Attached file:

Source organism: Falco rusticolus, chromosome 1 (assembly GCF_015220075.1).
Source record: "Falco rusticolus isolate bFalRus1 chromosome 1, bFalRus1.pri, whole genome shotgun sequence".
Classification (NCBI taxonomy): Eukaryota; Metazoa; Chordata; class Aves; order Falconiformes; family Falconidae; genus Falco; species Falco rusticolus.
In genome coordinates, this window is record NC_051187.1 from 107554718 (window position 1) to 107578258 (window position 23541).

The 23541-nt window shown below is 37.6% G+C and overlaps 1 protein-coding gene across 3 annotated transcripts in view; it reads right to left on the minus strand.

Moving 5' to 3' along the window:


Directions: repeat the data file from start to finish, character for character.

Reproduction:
Source organism: Falco rusticolus, chromosome 1 (assembly GCF_015220075.1).
Source record: "Falco rusticolus isolate bFalRus1 chromosome 1, bFalRus1.pri, whole genome shotgun sequence".
Classification (NCBI taxonomy): Eukaryota; Metazoa; Chordata; class Aves; order Falconiformes; family Falconidae; genus Falco; species Falco rusticolus.
In genome coordinates, this window is record NC_051187.1 from 107554718 (window position 1) to 107578258 (window position 23541).

The 23541-nt window shown below is 37.6% G+C and overlaps 1 protein-coding gene across 3 annotated transcripts in view; it reads right to left on the minus strand.

Moving 5' to 3' along the window: